1. Continue to have 1 person or office responsible for data collation, entry, and periodic review or summation. This person would maintain paper records and the central electronic database, as well as inform and coordinate with biologists or other observers in each state. Ideally, this person or office should be with USFWS, which is charged with the management and protection of this endangered species.

  2. Combine variables currently used in the Observation and Site Evaluation databases into a single data reporting form and data set. This would allow for more direct linking of variables and minimize errors between data sets. One could still have multiple sub-observations and site locations within 1 main observation, but have a specific category indicating which records have site evaluation variables recorded. Such a data reporting form would have 2 sections, 1 for basic observation information (as currently recorded in Observations) and a separate section for site evaluation data. See recommendations below for specific suggestions on changes to both sections.

  3. Use numeric observation and location codes, as we created here, to identify unique records and to allow for easy extraction of information. Continue current system of sequential numbering of main and sub-observations reported.

  4. Develop data collection protocol for cooperators and the data manager, including clear, concise definitions of each variable and instructions on how to complete the data form in the field. Biologists or key observers from all states should be consulted during development of the protocol to ensure clarity, consistency, and simplicity, and to circumvent possible differences in interpretation of requested information.

  5. Maintain a paper copy of each submitted, confirmed observation, even if the report is submitted by phone or e-mail. The main value of paper copies is for map locations (see below), data proofing, and potential source of miscellaneous comments that might not fit into the data structure.

  6. For all confirmed observations, require field observers to plot observations clearly on a county or township-scale map which shows township, range, and section information; locations should be clearly marked and, if multiple observations occur, clearly labeled. This will allow the data manager to readily proof and enter the legal description data with minimal error and effort. Other maps sources, such as NWI maps, soil maps, NRCS crop photographs, or other pertinent types of maps, may be desirable but should be considered as supplemental. These maps should be maintained in the file with any paper copies of all confirmed observations.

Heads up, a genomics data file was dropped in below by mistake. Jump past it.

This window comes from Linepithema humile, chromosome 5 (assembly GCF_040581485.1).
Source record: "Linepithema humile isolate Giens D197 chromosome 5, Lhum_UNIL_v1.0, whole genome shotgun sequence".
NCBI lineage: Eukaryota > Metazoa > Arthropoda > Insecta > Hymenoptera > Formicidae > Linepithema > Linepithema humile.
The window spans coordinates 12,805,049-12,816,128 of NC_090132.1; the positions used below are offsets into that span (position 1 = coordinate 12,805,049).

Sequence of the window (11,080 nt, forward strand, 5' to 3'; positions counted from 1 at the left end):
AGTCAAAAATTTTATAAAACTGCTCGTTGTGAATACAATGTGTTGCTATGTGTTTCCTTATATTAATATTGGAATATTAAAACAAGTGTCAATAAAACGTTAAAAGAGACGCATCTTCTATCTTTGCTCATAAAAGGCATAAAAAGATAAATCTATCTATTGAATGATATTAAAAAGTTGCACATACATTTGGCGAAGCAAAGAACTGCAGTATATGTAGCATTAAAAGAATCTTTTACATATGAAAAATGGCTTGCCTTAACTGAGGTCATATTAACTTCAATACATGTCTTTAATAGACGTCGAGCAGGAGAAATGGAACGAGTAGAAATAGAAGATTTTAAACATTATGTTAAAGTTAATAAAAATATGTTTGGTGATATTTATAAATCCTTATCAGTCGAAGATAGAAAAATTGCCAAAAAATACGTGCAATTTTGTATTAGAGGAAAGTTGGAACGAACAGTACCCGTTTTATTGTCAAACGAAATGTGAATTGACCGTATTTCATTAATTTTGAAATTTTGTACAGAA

7. Maintain the database in Access. We assume this database software will remain a standard of the Department of Interior and many states for some time and that this format will be readily convertible to other software systems. Data entry in Access can be structured to provide pull-down menus, numeric-limited entry, or other constraints or options to ensure high quality of data entered.

  8. Summarize data annually and provide a state and national summary to participating states and key observers to reward and encourage their continued participation. As part of this, convert legal descriptions to Albers equal area projection in order to plot locations. Such reports also may provide an opportunity for cooperators to note possible errors or areas of concern.

  9. Develop well-defined seasons based on biological factors. The current determination of fall versus winter seasons seems somewhat arbitrary and more driven by location than date. Currently, observations of cranes in or near Aransas NWR and those of marked birds that previously had been sighted that fall/winter in Aransas NWR are classified as winter. Thus, a crane observed in Aransas NWR in mid-November is classified as winter whereas another crane observed in central Texas in mid- to late December would be classified as fall. Further, unmarked cranes may not stay near Aransas NWR, but any December observations elsewhere would be classified as fall since no additional information was available. Although this approach may seem appropriate for defining a migrant crane versus 1 that has arrived at its winter location, it allows no flexibility if cranes do not winter at Aransas NWR, or if they subsequently move away from the Aransas area. Similarly, we found some confusion in the original files in classifying spring versus summer records if cranes still were present in the United States after mid-May.

Observation Data Set Variables:

Site Evaluation Data Set Variables: